Weather Watch

San Luis Obispo County weather forecast for the week of March 16

Here is this week’s weather forecast by PG&E meteorologist John Lindsey.

Temperature records were smashed Saturday. San Luis Obispo reached 90 degrees. The previous record for San Luis Obispo was 82, set in 1994. Santa Maria hit 95, seven degrees warmer than the old record of 88, which occurred in 1951. Paso Robles airport reported 89 degrees; the previous record was 85 recorded in 2013. Farther south, Los Angeles recorded a record three days of 90-plus degree temperatures.

A major change in the weather pattern will occur today as the ridge of high pressure over California responsible for the high temperatures weakens and the winds shift out of the northwest (onshore), bringing cooler marine air to the Central Coast.

Some residual subtropical moisture could produce a slight chance of rain showers in eastern San Luis Obispo and Santa Barbara counties by Tuesday afternoon. However, as the week progresses, the northwesterly winds will increase to strong to gale-force (25- to 38-mph) levels along the coast during the afternoon hours by Wednesday. That onshore flow will bring marine low clouds and areas of fog and drizzle during the night and morning hours and gradually cooler temperatures. The northwesterly winds will be especially strong and gusty Friday and Saturday.

The longer-range charts continue to suggest a wet and unsettled weather pattern next week.

Surf report

Today’s 3- to 5-foot northwesterly (290-degree, deep-water) sea and swell (with a 4- to 11-second period) is expected to build to 4 to 6 feet (with a 5- to 10-second period) on Tuesday.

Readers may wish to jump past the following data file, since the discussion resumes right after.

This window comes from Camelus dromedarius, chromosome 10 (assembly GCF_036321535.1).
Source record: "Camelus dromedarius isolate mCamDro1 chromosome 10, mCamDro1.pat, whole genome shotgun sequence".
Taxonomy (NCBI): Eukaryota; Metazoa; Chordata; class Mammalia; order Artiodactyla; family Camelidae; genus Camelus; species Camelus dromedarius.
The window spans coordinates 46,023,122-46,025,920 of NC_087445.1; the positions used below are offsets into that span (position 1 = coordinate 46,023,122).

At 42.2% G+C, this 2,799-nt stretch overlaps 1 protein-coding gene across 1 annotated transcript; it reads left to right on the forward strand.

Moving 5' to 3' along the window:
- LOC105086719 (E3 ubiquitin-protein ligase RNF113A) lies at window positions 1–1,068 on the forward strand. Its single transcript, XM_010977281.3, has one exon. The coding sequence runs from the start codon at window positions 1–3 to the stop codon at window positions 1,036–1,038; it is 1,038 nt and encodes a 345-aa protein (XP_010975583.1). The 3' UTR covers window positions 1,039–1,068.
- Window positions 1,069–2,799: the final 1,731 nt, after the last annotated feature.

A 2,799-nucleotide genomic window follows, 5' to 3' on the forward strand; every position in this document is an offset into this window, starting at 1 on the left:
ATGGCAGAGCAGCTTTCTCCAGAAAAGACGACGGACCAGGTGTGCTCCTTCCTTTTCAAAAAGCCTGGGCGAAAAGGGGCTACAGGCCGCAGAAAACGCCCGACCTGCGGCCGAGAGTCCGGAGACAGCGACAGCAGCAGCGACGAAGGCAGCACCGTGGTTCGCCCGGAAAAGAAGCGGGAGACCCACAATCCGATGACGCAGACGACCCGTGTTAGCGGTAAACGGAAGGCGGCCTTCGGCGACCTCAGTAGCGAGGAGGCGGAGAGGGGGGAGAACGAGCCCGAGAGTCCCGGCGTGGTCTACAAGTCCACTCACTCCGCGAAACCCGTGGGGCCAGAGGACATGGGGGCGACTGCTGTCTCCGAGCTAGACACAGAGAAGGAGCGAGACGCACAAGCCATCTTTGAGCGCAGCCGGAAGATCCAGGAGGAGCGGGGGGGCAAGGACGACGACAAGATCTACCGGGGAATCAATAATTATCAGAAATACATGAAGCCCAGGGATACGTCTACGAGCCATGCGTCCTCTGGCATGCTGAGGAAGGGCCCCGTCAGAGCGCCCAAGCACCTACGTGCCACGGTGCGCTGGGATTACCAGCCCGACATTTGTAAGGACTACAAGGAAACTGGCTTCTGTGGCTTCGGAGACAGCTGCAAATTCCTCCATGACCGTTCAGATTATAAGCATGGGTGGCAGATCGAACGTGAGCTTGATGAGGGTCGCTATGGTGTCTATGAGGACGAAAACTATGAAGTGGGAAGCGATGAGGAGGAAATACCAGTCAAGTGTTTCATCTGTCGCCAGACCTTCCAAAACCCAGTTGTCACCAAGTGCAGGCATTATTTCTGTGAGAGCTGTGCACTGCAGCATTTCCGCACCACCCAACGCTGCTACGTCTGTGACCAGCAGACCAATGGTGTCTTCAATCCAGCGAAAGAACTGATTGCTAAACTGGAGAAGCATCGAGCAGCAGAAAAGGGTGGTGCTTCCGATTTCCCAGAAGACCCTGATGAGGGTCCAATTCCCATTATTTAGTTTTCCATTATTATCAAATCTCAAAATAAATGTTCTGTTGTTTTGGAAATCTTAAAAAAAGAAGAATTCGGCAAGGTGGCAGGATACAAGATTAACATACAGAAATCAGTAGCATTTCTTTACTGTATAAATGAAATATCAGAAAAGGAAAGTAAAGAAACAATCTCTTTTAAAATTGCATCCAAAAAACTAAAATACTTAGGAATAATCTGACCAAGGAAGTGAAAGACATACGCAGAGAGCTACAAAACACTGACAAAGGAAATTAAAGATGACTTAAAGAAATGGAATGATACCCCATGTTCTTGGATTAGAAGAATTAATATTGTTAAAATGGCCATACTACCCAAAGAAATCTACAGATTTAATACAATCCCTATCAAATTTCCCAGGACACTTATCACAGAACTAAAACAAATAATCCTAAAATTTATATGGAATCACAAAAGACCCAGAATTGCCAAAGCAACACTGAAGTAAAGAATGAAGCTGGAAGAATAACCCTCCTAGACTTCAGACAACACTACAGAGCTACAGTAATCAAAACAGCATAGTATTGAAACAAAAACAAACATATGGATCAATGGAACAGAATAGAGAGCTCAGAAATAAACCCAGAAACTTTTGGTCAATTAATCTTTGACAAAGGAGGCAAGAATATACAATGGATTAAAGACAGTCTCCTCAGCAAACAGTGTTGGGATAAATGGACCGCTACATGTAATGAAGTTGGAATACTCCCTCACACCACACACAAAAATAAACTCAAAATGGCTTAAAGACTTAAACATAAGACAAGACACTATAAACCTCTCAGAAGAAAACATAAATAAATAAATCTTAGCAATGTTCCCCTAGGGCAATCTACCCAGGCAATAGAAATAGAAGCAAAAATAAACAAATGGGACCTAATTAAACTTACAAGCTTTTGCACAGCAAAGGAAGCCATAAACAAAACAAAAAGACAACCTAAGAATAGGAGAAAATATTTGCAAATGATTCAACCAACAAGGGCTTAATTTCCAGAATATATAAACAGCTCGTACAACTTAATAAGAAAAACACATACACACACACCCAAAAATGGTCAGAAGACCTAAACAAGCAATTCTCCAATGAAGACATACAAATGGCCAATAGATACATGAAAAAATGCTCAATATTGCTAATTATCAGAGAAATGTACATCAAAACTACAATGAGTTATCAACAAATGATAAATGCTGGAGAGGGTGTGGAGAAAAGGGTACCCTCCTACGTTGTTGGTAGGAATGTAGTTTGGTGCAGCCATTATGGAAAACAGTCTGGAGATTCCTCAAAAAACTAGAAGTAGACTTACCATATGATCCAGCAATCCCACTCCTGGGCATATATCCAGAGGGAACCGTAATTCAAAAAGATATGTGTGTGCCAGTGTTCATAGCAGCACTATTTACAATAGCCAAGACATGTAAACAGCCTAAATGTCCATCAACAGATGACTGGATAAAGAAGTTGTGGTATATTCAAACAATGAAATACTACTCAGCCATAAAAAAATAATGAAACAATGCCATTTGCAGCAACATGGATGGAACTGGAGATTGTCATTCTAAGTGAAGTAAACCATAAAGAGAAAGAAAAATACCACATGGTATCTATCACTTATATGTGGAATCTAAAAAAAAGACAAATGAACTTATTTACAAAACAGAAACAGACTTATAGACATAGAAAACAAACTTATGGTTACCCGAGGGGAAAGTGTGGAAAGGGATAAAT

As the northwesterly winds along our coastline continue to increase, the northwesterly (300-degree, deep-water) sea and swell will further increase to 5 to 7 feet (with a 5- to 13-second period) by Wednesday and will remain at that height and period through Saturday.

The longer-range models are indicating increasing west-northwesterly swell arriving along our coastline next week.

Seawater temperatures

Seawater temperatures will range between 54 and 57 degrees through Tuesday. Seawater temperatures will decrease with the greater amount of upwelling to 51 and 55 degrees from Wednesday into Friday.

• • •

At PG&E, your safety is our first concern. Carbon monoxide is a dangerous gas that you cannot smell or see. It is produced as a common byproduct of the combustion (burning) of fossil fuels. Consider installing and maintaining a UL-approved carbon monoxide detector and alarm per the manufacturers’ instructions.